The Complainant has asserted that the Respondent is not affiliated in any way with the Complainant and it has not authorised the Respondent to make any use of its BLU trademarks. There is no evidence that the Respondent is commonly known by the Domain Name, in accordance with paragraph 4(c)(ii) of the Policy.
The Respondent's use of the Domain Name for a parking page displaying sponsored links for a variety of goods and services, including for goods and services for which the Complainant's trademarks have been registered, cannot constitute a bona fide offering of goods or services nor a legitimate noncommercial or fair use of the Domain Name, as the Respondent is unduly profiting from the trademark value attached to the Complainant's trademarks. Indeed, prior panels deciding under the Policy have held that pay-per-click ("PPC") parking pages built around a trademark (as opposed to PPC pages built around a dictionary word and used only in connection with the generic or merely descriptive meaning of the word) do not constitute a bona fide offering of goods or services pursuant to paragraph 4(c)(i) of the Policy, nor do they constitute a legitimate noncommercial or fair use pursuant to paragraph 4(c)(iii). See Ustream.TV, Inc. v. Vertical Axis, Inc, WIPO Case No. D2008-0598. See also paragraph 2.6 of the WIPO Overview 2.0.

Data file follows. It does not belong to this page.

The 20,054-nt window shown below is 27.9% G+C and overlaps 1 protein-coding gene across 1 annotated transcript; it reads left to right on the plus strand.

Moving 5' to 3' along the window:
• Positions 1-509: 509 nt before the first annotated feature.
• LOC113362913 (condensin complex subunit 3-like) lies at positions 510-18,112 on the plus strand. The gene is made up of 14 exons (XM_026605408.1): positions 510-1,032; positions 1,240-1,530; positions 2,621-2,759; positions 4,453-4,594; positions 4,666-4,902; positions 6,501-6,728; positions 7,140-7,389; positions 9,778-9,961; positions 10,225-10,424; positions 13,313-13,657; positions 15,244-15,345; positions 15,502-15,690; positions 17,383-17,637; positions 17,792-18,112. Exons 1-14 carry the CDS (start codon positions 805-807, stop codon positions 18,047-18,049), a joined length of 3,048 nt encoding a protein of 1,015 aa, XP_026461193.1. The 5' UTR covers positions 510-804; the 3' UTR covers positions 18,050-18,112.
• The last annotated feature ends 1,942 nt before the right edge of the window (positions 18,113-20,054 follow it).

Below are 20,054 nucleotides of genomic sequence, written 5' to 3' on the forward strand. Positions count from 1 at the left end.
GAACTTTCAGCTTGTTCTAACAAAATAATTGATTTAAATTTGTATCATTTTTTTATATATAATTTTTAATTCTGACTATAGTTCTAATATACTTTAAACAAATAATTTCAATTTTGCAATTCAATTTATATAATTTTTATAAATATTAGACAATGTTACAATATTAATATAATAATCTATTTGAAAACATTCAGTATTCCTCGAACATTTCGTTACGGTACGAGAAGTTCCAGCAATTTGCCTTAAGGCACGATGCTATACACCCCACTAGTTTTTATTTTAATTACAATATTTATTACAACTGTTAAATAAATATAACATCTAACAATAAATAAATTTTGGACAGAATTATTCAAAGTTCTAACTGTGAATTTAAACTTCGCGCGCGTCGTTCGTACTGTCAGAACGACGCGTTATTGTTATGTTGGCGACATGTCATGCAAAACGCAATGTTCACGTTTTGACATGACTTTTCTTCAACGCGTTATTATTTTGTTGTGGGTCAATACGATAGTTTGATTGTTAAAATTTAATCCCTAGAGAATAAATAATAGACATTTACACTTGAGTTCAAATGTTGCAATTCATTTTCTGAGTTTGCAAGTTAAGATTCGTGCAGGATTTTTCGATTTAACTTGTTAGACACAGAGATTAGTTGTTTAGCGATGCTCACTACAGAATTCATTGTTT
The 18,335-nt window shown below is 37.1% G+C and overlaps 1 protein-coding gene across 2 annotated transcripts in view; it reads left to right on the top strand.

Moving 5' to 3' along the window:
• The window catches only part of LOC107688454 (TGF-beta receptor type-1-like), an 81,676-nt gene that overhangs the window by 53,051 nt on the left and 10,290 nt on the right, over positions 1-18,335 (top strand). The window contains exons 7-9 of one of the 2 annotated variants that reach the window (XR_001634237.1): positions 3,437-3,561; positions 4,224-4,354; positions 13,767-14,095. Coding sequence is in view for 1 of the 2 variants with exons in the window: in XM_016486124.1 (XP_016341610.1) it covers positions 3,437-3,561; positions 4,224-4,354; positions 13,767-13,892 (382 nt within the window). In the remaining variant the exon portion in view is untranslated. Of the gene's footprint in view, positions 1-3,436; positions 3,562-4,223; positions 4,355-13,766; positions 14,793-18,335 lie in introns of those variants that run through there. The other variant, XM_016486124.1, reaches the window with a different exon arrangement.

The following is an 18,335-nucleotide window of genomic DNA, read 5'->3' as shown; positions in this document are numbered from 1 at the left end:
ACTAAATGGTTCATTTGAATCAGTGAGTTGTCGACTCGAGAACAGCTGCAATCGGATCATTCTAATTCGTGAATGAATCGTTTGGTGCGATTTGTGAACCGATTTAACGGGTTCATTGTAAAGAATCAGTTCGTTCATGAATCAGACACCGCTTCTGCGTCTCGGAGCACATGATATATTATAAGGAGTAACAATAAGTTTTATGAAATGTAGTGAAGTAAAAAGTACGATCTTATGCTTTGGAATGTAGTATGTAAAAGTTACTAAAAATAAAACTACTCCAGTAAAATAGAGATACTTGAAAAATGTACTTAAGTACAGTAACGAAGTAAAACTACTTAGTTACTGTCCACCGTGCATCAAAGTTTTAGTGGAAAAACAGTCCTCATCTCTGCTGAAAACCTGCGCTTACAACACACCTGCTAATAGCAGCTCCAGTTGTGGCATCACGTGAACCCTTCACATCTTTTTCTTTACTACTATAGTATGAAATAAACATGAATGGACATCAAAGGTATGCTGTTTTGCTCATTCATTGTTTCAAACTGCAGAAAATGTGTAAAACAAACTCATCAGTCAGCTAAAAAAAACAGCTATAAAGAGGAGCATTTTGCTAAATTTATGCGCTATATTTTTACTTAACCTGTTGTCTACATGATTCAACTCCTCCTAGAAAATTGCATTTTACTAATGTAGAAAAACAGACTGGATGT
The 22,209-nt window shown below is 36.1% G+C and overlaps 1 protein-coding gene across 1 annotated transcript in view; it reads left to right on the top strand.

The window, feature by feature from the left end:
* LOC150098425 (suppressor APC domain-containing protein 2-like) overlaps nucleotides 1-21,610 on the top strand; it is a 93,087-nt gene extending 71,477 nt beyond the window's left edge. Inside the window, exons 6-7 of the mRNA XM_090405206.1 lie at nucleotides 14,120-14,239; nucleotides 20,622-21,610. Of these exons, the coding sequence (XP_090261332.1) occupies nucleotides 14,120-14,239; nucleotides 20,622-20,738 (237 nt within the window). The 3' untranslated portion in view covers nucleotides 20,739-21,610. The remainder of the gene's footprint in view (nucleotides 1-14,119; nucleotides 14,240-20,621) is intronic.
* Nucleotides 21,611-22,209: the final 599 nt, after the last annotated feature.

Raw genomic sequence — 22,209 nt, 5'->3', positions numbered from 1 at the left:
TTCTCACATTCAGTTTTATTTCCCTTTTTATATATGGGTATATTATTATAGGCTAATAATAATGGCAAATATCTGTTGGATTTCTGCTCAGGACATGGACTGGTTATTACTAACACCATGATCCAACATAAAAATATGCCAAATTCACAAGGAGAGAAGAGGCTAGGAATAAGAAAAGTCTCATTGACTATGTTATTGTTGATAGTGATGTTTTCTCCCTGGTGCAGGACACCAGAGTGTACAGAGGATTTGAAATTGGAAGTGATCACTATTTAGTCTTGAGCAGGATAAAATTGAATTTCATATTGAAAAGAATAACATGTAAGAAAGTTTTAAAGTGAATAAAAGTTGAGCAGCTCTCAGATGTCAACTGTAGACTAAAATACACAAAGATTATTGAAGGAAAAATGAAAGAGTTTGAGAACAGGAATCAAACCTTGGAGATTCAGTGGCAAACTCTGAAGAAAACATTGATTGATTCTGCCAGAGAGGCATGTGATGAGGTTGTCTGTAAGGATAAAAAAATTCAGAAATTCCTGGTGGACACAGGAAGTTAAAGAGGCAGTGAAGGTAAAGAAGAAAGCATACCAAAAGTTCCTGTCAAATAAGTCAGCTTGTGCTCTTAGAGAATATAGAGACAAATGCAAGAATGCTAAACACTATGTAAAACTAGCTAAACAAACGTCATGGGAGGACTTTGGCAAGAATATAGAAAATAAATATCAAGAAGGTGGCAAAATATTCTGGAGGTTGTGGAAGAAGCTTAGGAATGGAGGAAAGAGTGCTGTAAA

The Complainant has made a prima facie case of the Respondent's lack of rights or legitimate interests in the Domain Name. As a result of its default, the Respondent has failed to rebut such a showing.